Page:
You’re on a road trip and do the drive-through at McDonalds in your newly-converted Deep Fried Ride. You give a young lady your order. “I’ll take a Big Mac, some fries, a strawberry shake and 25 gallons of waste oil for Old Betsy, please.”
After you get your burger and fries, you drive around to the back of the restaurant, hook up to the waste oil tank and fill up a dedicated tank in your automobile. When the time is right, you flip a button under your dashboard and your engine starts running on the waste grease. Soon you’re headed down the freeway again, a delicious-smelling plume of French fry aroma in your wake. Destination — perhaps a Burger King in Batesville?
How’s that for thinking out of the box?
Such a scenario is not completely out of the question, according to Andrew Couch, who has thought outside the box so long, he’s probably forgotten how to get back in.
Couch started Deep Fried Rides a few years ago to help people run waste vegetable oil in their biodiesel and diesel engines. Waste vegetable oil will run in diesel engines provided it’s clean and has the proper viscosity, or thickness. In a biodiesel plant, waste vegetable oil has its viscosity lowered through the removal of glycerin.
But Couch’s Deep Fried Rides offers another solution. “We outfit diesel engines with auxiliary fuel systems that allow them to run on straight vegetable oil. Essentially, you have two separate fuel systems. You start up your vehicle on diesel or biodiesel. As the engine heats up, your vegetable oil fuel system is heated with exhaust heat from the radiator.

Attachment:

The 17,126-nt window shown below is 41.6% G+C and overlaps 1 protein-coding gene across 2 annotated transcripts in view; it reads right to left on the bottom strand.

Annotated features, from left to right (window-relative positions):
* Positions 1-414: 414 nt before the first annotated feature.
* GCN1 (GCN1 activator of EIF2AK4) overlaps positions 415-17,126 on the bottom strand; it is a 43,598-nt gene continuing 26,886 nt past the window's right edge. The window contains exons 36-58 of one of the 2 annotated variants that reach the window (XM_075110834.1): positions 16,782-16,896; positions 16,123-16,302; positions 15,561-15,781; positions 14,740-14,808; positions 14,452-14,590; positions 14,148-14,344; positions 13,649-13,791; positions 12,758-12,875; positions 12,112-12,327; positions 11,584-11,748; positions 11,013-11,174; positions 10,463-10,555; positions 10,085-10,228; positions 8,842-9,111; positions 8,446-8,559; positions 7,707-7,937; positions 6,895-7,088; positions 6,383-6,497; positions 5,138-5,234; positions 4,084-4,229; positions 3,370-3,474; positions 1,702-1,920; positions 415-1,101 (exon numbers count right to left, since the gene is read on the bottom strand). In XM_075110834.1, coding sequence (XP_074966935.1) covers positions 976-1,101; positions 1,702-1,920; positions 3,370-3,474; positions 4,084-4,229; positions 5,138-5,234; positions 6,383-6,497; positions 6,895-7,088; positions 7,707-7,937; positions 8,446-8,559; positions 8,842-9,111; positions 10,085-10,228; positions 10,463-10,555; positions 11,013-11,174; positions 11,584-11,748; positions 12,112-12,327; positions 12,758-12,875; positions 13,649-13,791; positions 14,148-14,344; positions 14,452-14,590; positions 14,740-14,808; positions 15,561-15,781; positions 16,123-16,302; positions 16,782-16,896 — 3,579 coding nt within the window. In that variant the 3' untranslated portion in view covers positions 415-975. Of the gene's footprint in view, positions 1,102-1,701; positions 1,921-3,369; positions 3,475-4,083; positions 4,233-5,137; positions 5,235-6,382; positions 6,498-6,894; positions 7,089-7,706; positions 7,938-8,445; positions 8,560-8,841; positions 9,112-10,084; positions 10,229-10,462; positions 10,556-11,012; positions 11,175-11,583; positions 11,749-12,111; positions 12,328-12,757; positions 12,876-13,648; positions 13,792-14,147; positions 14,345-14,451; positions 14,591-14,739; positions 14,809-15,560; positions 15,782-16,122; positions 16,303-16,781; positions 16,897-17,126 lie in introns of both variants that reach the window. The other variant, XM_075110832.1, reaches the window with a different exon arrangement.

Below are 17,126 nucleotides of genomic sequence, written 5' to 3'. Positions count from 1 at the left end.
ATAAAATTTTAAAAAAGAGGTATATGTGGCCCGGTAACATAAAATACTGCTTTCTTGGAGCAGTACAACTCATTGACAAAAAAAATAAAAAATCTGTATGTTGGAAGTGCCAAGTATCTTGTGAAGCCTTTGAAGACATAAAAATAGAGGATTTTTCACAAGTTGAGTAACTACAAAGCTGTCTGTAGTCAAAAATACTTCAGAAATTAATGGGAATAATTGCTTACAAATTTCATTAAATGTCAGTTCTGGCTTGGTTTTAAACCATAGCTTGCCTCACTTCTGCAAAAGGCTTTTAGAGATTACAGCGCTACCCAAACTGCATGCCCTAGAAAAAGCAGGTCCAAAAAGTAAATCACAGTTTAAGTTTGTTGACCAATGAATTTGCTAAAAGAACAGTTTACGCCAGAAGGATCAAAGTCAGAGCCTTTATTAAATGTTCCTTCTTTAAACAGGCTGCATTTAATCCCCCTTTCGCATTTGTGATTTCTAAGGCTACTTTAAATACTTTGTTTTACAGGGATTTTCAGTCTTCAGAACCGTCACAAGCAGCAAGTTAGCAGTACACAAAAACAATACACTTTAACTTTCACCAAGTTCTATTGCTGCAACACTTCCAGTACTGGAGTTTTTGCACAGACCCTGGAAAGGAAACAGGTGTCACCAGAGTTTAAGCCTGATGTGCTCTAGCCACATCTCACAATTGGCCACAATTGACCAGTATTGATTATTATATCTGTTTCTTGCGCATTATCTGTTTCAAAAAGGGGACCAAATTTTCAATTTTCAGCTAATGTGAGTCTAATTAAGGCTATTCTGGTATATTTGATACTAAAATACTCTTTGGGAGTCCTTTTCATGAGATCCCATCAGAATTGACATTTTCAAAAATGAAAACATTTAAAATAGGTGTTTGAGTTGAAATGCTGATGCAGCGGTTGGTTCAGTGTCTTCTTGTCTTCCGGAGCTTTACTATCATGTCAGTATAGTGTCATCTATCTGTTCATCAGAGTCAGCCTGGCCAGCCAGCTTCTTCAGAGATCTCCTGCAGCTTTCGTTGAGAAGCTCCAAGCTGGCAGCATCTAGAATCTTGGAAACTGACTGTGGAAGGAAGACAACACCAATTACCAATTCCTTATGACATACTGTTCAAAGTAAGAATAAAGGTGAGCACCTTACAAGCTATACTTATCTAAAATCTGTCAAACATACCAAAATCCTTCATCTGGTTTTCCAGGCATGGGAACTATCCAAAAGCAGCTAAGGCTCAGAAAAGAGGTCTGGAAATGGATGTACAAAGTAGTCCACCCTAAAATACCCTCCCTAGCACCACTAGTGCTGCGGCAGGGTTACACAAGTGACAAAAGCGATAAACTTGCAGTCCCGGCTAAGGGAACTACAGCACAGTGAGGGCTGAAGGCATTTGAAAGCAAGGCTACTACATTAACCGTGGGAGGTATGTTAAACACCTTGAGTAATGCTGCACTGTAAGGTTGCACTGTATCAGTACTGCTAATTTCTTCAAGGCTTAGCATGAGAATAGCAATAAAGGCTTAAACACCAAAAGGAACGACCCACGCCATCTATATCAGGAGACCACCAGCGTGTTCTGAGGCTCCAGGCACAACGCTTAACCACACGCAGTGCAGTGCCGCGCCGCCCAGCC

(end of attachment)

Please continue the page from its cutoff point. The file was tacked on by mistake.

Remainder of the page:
“Basically, you outfit the vehicle with heat exchangers that break down the viscosity of the oil. Once you get up to operating temperature, you pull the switch and you stop burning diesel or biodiesel and start burning waste vegetable oil that has been filtered and dewatered.
“When you arrive at your destination, you switch back to diesel or biodiesel to push all the grease out of the line and shut down the engine.”
The system is not for everybody, stresses Couch. “Vehicles are not designed to run on it. And pouring straight vegetable oil into a diesel engine could create terrible problems because of the oil’s high viscosity. You’re also sacrificing optimal vehicle performance for feasible fueling.
“But the system does work and we have hundreds of thousands of miles logged on these vehicles all over the country. A variety of vehicles are using it and using it well. And it does draw attention to the fact that there are options out there for drivers.”
Couch, who sold 90 percent of the business three weeks ago, picks up oil from about 10 restaurants around Memphis. He says one restaurant he services supplies as much as 250 gallons of waste grease per month. The number of participating restaurants is increasing all the time.
“We are the dedicated waste oil removal service for all these restaurants,” he says. “We bring it back to the shop for filtering and dewatering. People come to Deep Fried Rides to fill up.”
But customers could theoretically fill up wherever there was available waste oil, according to Couch. “Around the country, there are people who offer on-board filtration set ups where you really can go up to a fast food restaurant and ask if you can go around back and suck out the waste grease.”
While Deep Fried Rides is not the single answer to America’s energy crisis and the high cost of fuel, it goes to show that solutions must involve the best way to use — and reuse — our resources.
It might not be long before you hear yourself saying, “I’d like a burger and fries for me and all the grease you got for Old Betsy — hold the buns, condiments and meat, please.”
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